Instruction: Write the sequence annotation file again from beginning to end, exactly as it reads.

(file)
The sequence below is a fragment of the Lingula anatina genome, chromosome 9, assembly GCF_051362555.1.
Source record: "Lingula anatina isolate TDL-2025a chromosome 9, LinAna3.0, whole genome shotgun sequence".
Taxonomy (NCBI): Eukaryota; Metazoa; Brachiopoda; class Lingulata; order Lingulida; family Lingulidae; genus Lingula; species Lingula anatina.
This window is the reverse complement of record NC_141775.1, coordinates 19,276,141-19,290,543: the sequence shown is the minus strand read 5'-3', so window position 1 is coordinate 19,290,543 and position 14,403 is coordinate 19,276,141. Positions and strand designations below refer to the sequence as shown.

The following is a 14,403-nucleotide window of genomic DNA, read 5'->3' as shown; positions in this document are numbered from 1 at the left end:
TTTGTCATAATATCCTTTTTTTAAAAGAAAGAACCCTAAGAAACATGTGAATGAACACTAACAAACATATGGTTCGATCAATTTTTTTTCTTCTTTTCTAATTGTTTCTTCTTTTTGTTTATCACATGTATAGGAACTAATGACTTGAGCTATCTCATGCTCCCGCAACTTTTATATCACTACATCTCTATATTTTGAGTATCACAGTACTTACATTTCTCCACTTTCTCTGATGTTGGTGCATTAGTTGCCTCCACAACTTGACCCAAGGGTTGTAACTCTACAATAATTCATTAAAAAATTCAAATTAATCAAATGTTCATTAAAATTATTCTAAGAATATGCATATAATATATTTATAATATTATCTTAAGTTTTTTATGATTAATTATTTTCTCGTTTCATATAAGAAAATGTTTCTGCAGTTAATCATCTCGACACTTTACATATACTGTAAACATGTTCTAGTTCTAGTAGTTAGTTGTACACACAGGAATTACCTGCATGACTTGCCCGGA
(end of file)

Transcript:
The sequence below is a fragment of the Lingula anatina genome, chromosome 9, assembly GCF_051362555.1.
Source record: "Lingula anatina isolate TDL-2025a chromosome 9, LinAna3.0, whole genome shotgun sequence".
Taxonomy (NCBI): Eukaryota; Metazoa; Brachiopoda; class Lingulata; order Lingulida; family Lingulidae; genus Lingula; species Lingula anatina.
This window is the reverse complement of record NC_141775.1, coordinates 19,276,141-19,290,543: the sequence shown is the minus strand read 5'-3', so window position 1 is coordinate 19,290,543 and position 14,403 is coordinate 19,276,141. Positions and strand designations below refer to the sequence as shown.

The following is a 14,403-nucleotide window of genomic DNA, read 5'->3' as shown; positions in this document are numbered from 1 at the left end:
TTTGTCATAATATCCTTTTTTTAAAAGAAAGAACCCTAAGAAACATGTGAATGAACACTAACAAACATATGGTTCGATCAATTTTTTTTCTTCTTTTCTAATTGTTTCTTCTTTTTGTTTATCACATGTATAGGAACTAATGACTTGAGCTATCTCATGCTCCCGCAACTTTTATATCACTACATCTCTATATTTTGAGTATCACAGTACTTACATTTCTCCACTTTCTCTGATGTTGGTGCATTAGTTGCCTCCACAACTTGACCCAAGGGTTGTAACTCTACAATAATTCATTAAAAAATTCAAATTAATCAAATGTTCATTAAAATTATTCTAAGAATATGCATATAATATATTTATAATATTATCTTAAGTTTTTTATGATTAATTATTTTCTCGTTTCATATAAGAAAATGTTTCTGCAGTTAATCATCTCGACACTTTACATATACTGTAAACATGTTCTAGTTCTAGTAGTTAGTTGTACACACAGGAATTACCTGCATGACTTGCCCGGA